One of the biggest components of Starting Strength is the Squat. Not only is it an exercise that I enjoy doing, it is a big compound movement with a variety of benefits. My new leg workout would see the squat as the cornerstone of the routine.
Just like Starting Strength, the key was to shoot for 3 Sets of 5 Reps with regular weight progression. Each time I perform ‘Leg Day’ I add 5lbs to the bar and do my best to perform the movement with proper form. If I feel as though the weight was too heavy, resulting in sloppy form or missed reps, I consider the set a failure and won’t add weight during the next session. If the same thing happens during the second attempt, I drop the weight by 20% and begin building back up.
In the image below you’ll see that instead of working 3 Sets of 5 Reps I dropped the weight and lifted 10 Reps. This was a matter of “I feel like doing more reps today” and allowing myself to be flexible with the routine.
Incorporating the Leg Press
During my time with Starting Strength I avoided the Leg Press. I didn’t see it as an exercise that was as beneficial as the Squat and it simply wasn’t in the program. When it came time to change up the routine I wondered, what can I do with this to help me drive more weight in the squat rack?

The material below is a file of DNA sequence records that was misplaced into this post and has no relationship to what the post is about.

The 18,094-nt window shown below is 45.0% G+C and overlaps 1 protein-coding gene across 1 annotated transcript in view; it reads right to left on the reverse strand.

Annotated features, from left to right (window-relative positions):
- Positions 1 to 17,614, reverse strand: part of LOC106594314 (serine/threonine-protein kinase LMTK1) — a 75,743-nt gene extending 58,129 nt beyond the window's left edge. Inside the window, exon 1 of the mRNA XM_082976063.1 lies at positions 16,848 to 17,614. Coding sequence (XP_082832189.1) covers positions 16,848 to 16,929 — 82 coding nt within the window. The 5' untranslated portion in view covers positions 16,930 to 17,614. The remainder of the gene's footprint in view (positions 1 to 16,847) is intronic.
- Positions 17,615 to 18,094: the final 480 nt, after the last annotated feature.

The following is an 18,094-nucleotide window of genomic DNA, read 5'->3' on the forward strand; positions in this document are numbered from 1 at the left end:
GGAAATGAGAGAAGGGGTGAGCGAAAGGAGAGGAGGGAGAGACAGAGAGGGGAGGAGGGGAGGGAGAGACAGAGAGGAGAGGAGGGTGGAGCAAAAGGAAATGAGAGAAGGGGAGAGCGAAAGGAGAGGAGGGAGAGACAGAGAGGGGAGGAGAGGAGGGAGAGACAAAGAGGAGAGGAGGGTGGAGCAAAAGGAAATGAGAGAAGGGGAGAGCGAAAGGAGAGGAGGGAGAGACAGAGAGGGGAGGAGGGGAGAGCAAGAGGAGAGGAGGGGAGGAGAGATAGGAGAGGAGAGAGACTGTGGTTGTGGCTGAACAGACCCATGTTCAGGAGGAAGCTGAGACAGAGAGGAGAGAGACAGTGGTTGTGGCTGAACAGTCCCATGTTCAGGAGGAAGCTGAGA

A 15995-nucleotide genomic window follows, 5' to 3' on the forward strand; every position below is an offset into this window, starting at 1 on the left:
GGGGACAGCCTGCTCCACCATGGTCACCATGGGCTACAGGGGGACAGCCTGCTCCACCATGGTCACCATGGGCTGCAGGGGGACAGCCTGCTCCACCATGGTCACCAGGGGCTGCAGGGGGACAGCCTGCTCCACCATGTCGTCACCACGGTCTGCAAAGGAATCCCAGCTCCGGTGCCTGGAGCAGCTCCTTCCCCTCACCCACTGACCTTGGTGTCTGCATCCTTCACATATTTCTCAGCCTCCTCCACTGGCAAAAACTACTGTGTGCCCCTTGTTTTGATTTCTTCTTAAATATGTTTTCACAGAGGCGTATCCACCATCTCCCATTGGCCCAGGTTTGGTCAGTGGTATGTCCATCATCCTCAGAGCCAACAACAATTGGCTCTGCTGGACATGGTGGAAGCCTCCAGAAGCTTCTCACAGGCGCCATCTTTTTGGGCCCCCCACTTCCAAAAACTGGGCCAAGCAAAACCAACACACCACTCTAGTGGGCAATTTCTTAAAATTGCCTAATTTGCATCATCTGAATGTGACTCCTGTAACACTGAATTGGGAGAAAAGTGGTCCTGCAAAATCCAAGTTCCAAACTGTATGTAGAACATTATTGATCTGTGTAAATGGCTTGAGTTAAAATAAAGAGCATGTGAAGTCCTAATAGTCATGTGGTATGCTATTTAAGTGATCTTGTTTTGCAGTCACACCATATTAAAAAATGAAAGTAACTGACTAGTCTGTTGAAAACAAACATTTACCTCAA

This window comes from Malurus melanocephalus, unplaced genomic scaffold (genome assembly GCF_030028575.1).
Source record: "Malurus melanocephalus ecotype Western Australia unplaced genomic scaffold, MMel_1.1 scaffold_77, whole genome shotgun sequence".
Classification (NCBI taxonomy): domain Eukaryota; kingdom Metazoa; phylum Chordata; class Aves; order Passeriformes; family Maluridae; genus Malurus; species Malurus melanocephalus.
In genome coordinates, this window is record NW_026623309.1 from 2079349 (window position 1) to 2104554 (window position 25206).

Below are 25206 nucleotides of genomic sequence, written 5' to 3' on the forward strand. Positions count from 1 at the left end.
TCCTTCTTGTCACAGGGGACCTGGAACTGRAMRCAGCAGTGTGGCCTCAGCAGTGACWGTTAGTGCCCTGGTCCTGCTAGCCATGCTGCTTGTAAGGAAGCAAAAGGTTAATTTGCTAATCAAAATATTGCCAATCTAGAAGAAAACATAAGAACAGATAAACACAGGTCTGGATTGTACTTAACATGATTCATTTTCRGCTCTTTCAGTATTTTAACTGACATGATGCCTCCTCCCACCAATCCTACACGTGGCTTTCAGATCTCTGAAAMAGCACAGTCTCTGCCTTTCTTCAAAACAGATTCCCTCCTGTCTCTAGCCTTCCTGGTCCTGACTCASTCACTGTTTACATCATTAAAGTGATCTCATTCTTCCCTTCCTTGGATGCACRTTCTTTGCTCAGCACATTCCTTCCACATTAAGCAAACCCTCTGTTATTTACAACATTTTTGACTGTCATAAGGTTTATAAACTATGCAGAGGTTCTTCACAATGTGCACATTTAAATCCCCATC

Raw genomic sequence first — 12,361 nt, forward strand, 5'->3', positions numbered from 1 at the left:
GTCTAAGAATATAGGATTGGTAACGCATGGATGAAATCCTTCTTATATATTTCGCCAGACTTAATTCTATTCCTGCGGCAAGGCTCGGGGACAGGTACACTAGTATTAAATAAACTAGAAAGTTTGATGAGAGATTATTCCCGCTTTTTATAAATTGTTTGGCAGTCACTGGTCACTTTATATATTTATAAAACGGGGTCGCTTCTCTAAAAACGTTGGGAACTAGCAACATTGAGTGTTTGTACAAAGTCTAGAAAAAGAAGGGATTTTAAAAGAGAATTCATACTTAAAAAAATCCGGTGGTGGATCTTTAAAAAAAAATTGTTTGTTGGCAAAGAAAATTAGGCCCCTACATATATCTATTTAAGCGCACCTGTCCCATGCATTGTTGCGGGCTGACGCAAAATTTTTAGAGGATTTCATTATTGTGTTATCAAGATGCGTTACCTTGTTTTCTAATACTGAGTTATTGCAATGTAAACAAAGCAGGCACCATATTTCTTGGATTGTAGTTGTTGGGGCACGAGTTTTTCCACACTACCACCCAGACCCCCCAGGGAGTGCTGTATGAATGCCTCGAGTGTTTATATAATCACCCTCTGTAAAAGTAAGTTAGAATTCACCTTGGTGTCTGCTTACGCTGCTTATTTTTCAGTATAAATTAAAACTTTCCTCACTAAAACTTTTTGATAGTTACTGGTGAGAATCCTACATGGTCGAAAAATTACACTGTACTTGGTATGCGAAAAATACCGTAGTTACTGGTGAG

This is when a little Facebook post popped in my mind. If I placed my feet slightly above center on the platform and pointed my toes out, I could put more focus on my adductors and glutes. Lifting in this manner would allow me to follow up a complete lower body movement with accessory work that would isolate muscles.
The biggest difference between how I treat the squat and how I treat the accessory work is in the reps. With the squat I want power and low reps, with the accessory work I want a much higher rep count. After performing three to five warm-up sets, I load up my working weight and push for 3 Sets of 12 Reps.
During the warm-up sets I take a quick stop along the way and perform calf-raises (I can’t do them with the same weight that I perform the Leg Press)